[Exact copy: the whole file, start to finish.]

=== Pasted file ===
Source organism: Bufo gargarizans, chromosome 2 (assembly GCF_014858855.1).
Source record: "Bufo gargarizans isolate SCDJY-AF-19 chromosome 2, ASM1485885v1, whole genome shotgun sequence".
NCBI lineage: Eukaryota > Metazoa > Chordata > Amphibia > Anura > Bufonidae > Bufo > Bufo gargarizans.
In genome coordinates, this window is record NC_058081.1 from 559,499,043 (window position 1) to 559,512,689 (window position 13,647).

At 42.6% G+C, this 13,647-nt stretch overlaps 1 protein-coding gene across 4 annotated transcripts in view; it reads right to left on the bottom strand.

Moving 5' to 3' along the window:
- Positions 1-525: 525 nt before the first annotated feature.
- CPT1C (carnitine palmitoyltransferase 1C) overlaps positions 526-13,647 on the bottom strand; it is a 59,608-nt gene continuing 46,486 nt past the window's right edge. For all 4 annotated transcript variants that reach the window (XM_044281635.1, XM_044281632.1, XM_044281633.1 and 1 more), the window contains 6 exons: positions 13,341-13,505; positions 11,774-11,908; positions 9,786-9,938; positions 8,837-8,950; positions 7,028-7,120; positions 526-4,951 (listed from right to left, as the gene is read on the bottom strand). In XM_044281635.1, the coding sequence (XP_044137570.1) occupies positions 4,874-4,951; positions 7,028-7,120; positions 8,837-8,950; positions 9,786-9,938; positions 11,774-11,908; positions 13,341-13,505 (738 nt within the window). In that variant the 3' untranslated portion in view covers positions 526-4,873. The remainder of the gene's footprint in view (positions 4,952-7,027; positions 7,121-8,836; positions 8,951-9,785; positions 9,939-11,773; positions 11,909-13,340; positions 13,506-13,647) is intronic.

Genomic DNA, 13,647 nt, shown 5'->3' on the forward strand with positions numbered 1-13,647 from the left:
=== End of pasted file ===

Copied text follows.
Source organism: Bufo gargarizans, chromosome 2 (assembly GCF_014858855.1).
Source record: "Bufo gargarizans isolate SCDJY-AF-19 chromosome 2, ASM1485885v1, whole genome shotgun sequence".
NCBI lineage: Eukaryota > Metazoa > Chordata > Amphibia > Anura > Bufonidae > Bufo > Bufo gargarizans.
In genome coordinates, this window is record NC_058081.1 from 559,499,043 (window position 1) to 559,512,689 (window position 13,647).

At 42.6% G+C, this 13,647-nt stretch overlaps 1 protein-coding gene across 4 annotated transcripts in view; it reads right to left on the bottom strand.

Moving 5' to 3' along the window:
- Positions 1-525: 525 nt before the first annotated feature.
- CPT1C (carnitine palmitoyltransferase 1C) overlaps positions 526-13,647 on the bottom strand; it is a 59,608-nt gene continuing 46,486 nt past the window's right edge. For all 4 annotated transcript variants that reach the window (XM_044281635.1, XM_044281632.1, XM_044281633.1 and 1 more), the window contains 6 exons: positions 13,341-13,505; positions 11,774-11,908; positions 9,786-9,938; positions 8,837-8,950; positions 7,028-7,120; positions 526-4,951 (listed from right to left, as the gene is read on the bottom strand). In XM_044281635.1, the coding sequence (XP_044137570.1) occupies positions 4,874-4,951; positions 7,028-7,120; positions 8,837-8,950; positions 9,786-9,938; positions 11,774-11,908; positions 13,341-13,505 (738 nt within the window). In that variant the 3' untranslated portion in view covers positions 526-4,873. The remainder of the gene's footprint in view (positions 4,952-7,027; positions 7,121-8,836; positions 8,951-9,785; positions 9,939-11,773; positions 11,909-13,340; positions 13,506-13,647) is intronic.

Genomic DNA, 13,647 nt, shown 5'->3' on the forward strand with positions numbered 1-13,647 from the left: